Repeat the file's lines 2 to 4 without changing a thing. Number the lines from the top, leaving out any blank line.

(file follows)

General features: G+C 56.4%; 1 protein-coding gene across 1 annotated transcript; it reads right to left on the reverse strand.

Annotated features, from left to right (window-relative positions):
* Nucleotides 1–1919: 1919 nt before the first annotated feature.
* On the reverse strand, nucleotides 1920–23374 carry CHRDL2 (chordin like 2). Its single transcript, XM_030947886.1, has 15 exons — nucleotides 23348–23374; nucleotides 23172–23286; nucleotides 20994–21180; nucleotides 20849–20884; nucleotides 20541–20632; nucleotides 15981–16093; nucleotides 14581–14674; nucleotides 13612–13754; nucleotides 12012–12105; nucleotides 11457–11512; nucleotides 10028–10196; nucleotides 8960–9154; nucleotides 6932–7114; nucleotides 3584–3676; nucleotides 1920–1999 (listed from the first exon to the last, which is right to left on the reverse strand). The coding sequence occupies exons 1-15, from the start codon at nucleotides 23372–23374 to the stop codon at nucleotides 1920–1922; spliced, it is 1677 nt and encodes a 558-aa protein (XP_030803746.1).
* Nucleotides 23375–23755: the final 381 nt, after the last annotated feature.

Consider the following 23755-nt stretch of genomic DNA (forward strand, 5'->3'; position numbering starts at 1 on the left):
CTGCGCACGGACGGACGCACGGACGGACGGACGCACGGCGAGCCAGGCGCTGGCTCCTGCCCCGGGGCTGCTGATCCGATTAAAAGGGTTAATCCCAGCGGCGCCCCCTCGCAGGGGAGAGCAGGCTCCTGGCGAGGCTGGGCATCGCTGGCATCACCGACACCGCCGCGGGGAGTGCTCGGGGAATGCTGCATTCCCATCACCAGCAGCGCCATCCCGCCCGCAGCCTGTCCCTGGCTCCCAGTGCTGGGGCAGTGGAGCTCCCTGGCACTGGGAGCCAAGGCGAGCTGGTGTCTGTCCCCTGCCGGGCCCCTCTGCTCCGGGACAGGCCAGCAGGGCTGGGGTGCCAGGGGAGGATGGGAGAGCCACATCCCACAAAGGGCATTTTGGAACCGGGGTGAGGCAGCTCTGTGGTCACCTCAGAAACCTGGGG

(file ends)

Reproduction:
Annotated features, from left to right (window-relative positions):
* Nucleotides 1–1919: 1919 nt before the first annotated feature.
* On the reverse strand, nucleotides 1920–23374 carry CHRDL2 (chordin like 2). Its single transcript, XM_030947886.1, has 15 exons — nucleotides 23348–23374; nucleotides 23172–23286; nucleotides 20994–21180; nucleotides 20849–20884; nucleotides 20541–20632; nucleotides 15981–16093; nucleotides 14581–14674; nucleotides 13612–13754; nucleotides 12012–12105; nucleotides 11457–11512; nucleotides 10028–10196; nucleotides 8960–9154; nucleotides 6932–7114; nucleotides 3584–3676; nucleotides 1920–1999 (listed from the first exon to the last, which is right to left on the reverse strand). The coding sequence occupies exons 1-15, from the start codon at nucleotides 23372–23374 to the stop codon at nucleotides 1920–1922; spliced, it is 1677 nt and encodes a 558-aa protein (XP_030803746.1).